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Mon 27th Apr 2020 - Propel Monday News Briefing

Story of the Day:

Gaps in level of support for sector businesses highlighted in UKHospitality survey: Gaps in the level of support being provided to sector businesses has been highlighted in a new survey by UKHospitality. About half (48%) of businesses have applied for loans, but the majority of those receiving a response (57%) have had their bids turned down. Government-imposed state aid rules account for more than a quarter (26%) of rejections, alongside banks telling businesses they have sufficient capital (28%). Almost three-quarters (74%) of businesses have claimed, or intend to claim, for business interruption insurance. However, fewer than 1% that have claimed have received pay-outs. Only about a quarter of eligible businesses had received hospitality grants, which UKHospitality has been urging to be expedited and extended to more companies. In terms of workforce, redundancies have been kept to a minimum (2%), with the majority of businesses furloughing staff, accounting for 84% of sector employees. UKHospitality chief executive Kate Nicholls said: “These findings lay bare the extra work that needs to be done by governments, banks and landlords to make sure as many businesses as possible can survive this crisis. Hospitality was the first hit, the hardest hit and will suffer for the longest, and government support needs to reflect these facts. We are in this for the long haul. Everyone is rightly looking to how the economy and the industry restarts in a way that avoids a return of this horrific pandemic. Before we get to recovery, we need to make sure the support measures already announced are getting through to business. Loans must be fast-tracked with minimal restrictions, grants must flow to all businesses that need them regardless of size, and the job retention scheme must be amended to reflect actual earnings.”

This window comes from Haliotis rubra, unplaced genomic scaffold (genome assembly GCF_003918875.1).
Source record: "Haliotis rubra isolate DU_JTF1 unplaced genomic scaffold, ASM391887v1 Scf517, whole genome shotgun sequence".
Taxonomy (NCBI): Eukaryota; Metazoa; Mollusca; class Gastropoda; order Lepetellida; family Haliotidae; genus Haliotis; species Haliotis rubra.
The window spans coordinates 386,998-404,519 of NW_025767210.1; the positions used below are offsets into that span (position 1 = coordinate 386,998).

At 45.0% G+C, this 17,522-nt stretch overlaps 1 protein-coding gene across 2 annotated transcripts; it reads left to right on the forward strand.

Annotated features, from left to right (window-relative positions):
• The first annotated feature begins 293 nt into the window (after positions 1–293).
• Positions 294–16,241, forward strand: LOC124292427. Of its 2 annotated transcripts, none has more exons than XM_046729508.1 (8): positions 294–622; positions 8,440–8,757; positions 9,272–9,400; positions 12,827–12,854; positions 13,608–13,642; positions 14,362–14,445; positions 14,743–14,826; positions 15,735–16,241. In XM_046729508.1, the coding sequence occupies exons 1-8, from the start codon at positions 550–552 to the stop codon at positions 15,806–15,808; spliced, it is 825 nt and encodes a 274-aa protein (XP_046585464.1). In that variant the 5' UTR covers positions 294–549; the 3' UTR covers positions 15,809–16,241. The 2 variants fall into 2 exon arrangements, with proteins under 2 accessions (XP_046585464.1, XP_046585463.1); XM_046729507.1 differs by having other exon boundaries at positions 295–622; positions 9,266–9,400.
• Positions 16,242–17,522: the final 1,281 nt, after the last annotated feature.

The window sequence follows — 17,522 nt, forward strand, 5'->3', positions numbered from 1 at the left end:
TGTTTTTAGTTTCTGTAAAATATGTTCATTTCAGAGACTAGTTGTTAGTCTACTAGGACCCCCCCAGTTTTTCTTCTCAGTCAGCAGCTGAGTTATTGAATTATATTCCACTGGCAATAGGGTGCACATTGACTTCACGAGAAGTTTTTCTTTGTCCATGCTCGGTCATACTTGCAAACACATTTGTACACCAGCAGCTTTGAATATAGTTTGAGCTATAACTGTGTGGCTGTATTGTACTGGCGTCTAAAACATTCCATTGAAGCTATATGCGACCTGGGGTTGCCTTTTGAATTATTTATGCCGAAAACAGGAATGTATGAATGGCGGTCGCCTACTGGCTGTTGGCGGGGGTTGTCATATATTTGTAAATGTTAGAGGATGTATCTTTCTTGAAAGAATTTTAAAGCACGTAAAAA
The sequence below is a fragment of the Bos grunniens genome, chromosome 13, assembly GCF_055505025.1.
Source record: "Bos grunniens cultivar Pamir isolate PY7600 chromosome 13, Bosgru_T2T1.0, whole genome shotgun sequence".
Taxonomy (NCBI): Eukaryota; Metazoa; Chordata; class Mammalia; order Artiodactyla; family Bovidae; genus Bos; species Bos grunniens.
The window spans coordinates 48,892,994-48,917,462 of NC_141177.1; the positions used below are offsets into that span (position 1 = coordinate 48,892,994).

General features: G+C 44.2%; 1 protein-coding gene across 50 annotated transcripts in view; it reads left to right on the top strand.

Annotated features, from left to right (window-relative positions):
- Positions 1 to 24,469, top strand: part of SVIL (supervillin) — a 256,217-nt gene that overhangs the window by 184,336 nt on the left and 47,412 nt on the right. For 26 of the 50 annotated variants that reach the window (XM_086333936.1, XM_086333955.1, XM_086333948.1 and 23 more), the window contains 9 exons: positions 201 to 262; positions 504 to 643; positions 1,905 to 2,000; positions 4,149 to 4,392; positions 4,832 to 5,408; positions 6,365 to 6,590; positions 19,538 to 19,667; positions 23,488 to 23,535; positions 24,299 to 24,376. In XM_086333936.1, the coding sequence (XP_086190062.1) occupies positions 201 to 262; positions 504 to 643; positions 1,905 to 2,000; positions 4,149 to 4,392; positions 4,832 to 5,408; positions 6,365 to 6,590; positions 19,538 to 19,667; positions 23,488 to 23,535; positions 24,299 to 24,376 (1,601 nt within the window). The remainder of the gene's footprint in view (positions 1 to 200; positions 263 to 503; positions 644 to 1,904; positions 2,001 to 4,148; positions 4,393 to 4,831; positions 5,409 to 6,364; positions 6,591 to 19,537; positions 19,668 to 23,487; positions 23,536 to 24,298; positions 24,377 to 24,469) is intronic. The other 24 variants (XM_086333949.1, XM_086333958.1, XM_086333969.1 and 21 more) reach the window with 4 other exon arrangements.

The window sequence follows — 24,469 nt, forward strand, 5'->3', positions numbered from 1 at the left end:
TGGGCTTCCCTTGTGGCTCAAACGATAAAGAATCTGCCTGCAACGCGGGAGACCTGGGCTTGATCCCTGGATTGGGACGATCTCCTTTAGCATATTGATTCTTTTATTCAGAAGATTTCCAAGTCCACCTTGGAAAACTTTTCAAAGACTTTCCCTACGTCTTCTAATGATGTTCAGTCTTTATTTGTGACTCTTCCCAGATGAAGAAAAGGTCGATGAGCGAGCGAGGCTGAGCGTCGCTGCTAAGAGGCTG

UKHospitality is a Propel BeatTheVirus campaign member

Industry News: